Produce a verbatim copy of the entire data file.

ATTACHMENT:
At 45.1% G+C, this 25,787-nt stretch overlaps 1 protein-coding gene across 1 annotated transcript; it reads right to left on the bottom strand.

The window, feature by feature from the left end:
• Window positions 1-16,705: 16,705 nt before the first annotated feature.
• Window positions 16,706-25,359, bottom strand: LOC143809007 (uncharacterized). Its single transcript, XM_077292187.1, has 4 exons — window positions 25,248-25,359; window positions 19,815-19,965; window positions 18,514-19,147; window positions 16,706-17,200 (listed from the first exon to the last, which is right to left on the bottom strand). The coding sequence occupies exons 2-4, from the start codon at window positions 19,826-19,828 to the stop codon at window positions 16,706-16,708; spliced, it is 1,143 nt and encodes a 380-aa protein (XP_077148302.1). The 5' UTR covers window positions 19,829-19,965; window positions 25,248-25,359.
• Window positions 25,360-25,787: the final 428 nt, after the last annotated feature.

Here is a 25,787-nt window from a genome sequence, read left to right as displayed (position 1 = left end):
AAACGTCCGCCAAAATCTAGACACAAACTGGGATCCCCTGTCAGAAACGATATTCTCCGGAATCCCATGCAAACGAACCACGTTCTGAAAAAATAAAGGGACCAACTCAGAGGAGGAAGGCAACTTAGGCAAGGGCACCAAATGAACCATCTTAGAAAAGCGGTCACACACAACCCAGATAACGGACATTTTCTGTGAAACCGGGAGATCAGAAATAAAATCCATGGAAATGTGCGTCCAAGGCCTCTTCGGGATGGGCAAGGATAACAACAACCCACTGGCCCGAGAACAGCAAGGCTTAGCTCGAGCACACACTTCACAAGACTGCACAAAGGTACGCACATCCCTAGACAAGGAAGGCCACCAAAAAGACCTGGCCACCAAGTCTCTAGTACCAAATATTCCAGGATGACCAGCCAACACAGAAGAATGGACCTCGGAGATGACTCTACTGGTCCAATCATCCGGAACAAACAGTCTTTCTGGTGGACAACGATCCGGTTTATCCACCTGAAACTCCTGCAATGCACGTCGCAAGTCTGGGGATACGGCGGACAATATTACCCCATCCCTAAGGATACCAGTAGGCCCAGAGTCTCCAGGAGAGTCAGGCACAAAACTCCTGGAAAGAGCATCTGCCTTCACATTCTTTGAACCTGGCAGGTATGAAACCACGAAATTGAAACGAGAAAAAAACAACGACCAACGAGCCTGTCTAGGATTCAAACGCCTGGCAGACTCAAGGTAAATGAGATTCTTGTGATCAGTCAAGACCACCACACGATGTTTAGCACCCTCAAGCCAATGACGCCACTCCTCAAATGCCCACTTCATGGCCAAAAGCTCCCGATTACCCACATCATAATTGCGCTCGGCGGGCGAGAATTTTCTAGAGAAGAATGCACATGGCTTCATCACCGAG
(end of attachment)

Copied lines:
At 45.1% G+C, this 25,787-nt stretch overlaps 1 protein-coding gene across 1 annotated transcript; it reads right to left on the bottom strand.

The window, feature by feature from the left end:
• Window positions 1-16,705: 16,705 nt before the first annotated feature.
• Window positions 16,706-25,359, bottom strand: LOC143809007 (uncharacterized). Its single transcript, XM_077292187.1, has 4 exons — window positions 25,248-25,359; window positions 19,815-19,965; window positions 18,514-19,147; window positions 16,706-17,200 (listed from the first exon to the last, which is right to left on the bottom strand). The coding sequence occupies exons 2-4, from the start codon at window positions 19,826-19,828 to the stop codon at window positions 16,706-16,708; spliced, it is 1,143 nt and encodes a 380-aa protein (XP_077148302.1). The 5' UTR covers window positions 19,829-19,965; window positions 25,248-25,359.
• Window positions 25,360-25,787: the final 428 nt, after the last annotated feature.

Here is a 25,787-nt window from a genome sequence, read left to right as displayed (position 1 = left end):
AAACGTCCGCCAAAATCTAGACACAAACTGGGATCCCCTGTCAGAAACGATATTCTCCGGAATCCCATGCAAACGAACCACGTTCTGAAAAAATAAAGGGACCAACTCAGAGGAGGAAGGCAACTTAGGCAAGGGCACCAAATGAACCATCTTAGAAAAGCGGTCACACACAACCCAGATAACGGACATTTTCTGTGAAACCGGGAGATCAGAAATAAAATCCATGGAAATGTGCGTCCAAGGCCTCTTCGGGATGGGCAAGGATAACAACAACCCACTGGCCCGAGAACAGCAAGGCTTAGCTCGAGCACACACTTCACAAGACTGCACAAAGGTACGCACATCCCTAGACAAGGAAGGCCACCAAAAAGACCTGGCCACCAAGTCTCTAGTACCAAATATTCCAGGATGACCAGCCAACACAGAAGAATGGACCTCGGAGATGACTCTACTGGTCCAATCATCCGGAACAAACAGTCTTTCTGGTGGACAACGATCCGGTTTATCCACCTGAAACTCCTGCAATGCACGTCGCAAGTCTGGGGATACGGCGGACAATATTACCCCATCCCTAAGGATACCAGTAGGCCCAGAGTCTCCAGGAGAGTCAGGCACAAAACTCCTGGAAAGAGCATCTGCCTTCACATTCTTTGAACCTGGCAGGTATGAAACCACGAAATTGAAACGAGAAAAAAACAACGACCAACGAGCCTGTCTAGGATTCAAACGCCTGGCAGACTCAAGGTAAATGAGATTCTTGTGATCAGTCAAGACCACCACACGATGTTTAGCACCCTCAAGCCAATGACGCCACTCCTCAAATGCCCACTTCATGGCCAAAAGCTCCCGATTACCCACATCATAATTGCGCTCGGCGGGCGAGAATTTTCTAGAGAAGAATGCACATGGCTTCATCACCGAG